Ritual


And there were young men on it and young girls, sought for their
beauty with gifts of oxen, dancing and holding hands at the wrist. These
wore, the maidens long light robes, but the men wore tunics
of finespun work and shining softly, touched with olive oil.
— Homer, Iliad, 593–596


* * * * * * * * * * * * * * * * * * * * * * * * * * * * * * * * * * * * *


Teucer: Here, just in time for that, his wife and child
Are coming, to perform with kindred touch
The service due his pitiable body.
Come, little one, kneel down, as suppliants do,
Grasp your father, the creator of your life.
Hold in your hands this lock of mine
And hers,
And this, a third, your own
–a suppliant’s treasure.
Keep your station, and make your supplication.
And if anyone in the army tries to wrest you
Forcibly from this corpse, may his corpse be
Thrown out unburied from his land and home,
Wretchedly, as he is a wretch, cut off
At the root with all his race, even as I
Have cut this lock of hair.
Take it, dear child, and guard it, and let no one
Remove you, but cling fast, inclining over him.
— Sophocles, Ajax, 1169–1180


* * * * * * * * * * * * * * * * * * * * * * * * * * * * * * *


My children, latest-born wards of old Cadmus, why do you sit before me like this with wreathed branches of suppliants, while the city reeks with incense, rings with prayers for health and cries of woe? I thought it unbefitting, my children, to hear these things from the mouths of others, and have come here myself, I, Oedipus renowned by all. Tell me, then, venerable old man–since it is proper that you speak for these–in what mood you sit here, one of fear or of desire? Be sure that I will gladly give you all my help. I would be hard-hearted indeed if I did not pity such suppliants as these.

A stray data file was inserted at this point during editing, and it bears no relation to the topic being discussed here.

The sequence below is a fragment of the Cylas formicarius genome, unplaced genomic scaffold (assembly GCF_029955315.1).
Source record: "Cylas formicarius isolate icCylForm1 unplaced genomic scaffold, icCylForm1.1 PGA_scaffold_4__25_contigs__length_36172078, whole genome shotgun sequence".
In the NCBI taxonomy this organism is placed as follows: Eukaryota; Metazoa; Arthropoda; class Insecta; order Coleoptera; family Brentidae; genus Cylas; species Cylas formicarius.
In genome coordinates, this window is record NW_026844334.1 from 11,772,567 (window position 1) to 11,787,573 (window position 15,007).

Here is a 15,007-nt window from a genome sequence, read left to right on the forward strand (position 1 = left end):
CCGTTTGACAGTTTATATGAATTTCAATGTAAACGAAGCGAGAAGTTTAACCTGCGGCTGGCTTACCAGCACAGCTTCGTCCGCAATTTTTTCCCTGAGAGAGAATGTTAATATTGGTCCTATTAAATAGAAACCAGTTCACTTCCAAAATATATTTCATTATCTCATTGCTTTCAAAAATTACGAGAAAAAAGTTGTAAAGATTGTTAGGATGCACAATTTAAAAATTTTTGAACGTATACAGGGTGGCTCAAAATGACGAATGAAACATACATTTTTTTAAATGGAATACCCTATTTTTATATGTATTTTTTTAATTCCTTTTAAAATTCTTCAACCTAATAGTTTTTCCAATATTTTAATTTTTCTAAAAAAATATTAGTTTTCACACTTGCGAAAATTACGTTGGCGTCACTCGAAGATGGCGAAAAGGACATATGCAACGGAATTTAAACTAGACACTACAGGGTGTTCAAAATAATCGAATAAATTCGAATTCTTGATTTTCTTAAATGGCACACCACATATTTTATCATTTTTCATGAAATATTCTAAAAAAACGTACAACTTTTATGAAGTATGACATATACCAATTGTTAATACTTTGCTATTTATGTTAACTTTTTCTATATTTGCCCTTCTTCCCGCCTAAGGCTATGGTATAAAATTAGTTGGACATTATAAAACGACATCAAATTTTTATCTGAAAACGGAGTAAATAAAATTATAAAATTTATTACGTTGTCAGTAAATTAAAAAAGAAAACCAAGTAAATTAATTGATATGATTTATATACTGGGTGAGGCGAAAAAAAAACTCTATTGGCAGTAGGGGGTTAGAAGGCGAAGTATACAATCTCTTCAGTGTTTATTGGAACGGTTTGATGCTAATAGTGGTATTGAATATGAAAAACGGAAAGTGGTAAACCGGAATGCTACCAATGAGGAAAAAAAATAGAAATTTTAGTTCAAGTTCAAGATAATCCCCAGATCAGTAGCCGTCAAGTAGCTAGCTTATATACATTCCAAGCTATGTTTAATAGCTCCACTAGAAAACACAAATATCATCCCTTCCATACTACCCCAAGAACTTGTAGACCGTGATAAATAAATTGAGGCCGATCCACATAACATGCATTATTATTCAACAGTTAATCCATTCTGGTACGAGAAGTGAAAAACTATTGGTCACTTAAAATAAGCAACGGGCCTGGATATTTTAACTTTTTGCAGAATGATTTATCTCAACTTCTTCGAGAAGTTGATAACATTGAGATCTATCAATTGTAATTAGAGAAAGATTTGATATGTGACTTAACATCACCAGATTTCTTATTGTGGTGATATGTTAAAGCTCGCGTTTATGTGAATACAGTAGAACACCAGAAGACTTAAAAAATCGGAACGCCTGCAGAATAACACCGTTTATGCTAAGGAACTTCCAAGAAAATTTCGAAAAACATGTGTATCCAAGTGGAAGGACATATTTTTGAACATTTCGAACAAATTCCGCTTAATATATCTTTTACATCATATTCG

— Sophocles, Oedipus Tyrannus, 1–13


* * * * * * * * * * * * * * * * * * * * * * * * * * * * * * *
|| back to top ||


Krobylos is the same age as the locks of his hair
which the four-year-old shore for Phoibos the lyre-player
and therewith did the son of Hegesidikos sacrifice
a fighting cock and a cheese pie. Oh Apollo,
bring up Krobylos to perfect manhood
holding your hands over his home and his possessions.
— Theoharidas (Greek Anthology VI.155)


* * * * * * * * * * * * * * * * * * * * * * * * * * * * * * *


Hermes: And he has lived a holy life until
This day, within the shrine.
Creusa, whose son
He is, has married Xuthus. This is how
The marriage occurred. A war was surging high
Between Chalcidians of Euboea and Athens,
Whose ally, Xuthus, helped to end the strife.
Though he was not a native, but Achaean,
Son of Aeolus, son of Zeus, the prize
He won was marriage to Creusa. But
In all these years no children have been born.
Desire for children is now bringing them
To Apollo’s shrine.
— Euripides, Ion, 57–67


* * * * * * * * * * * * * * * * * * * * * * * * * * * * * *


Ion: As for myself, mine is the task
I have always done since my childhood.
With these branches of bay and these sacred
Garlands I will brighten Apollo’s
Portals, cleanse the floor with
Sprinklings of water,
Put to flight with my arrows the birds
Who foul the offerings.
Since I have neither mother nor father,
I revere the temple of Phoebus
Where I have lived.
— Euripides, Ion, 102-111


* * * * * * * * * * * * * * * * * * * * * * * * * * * * * * *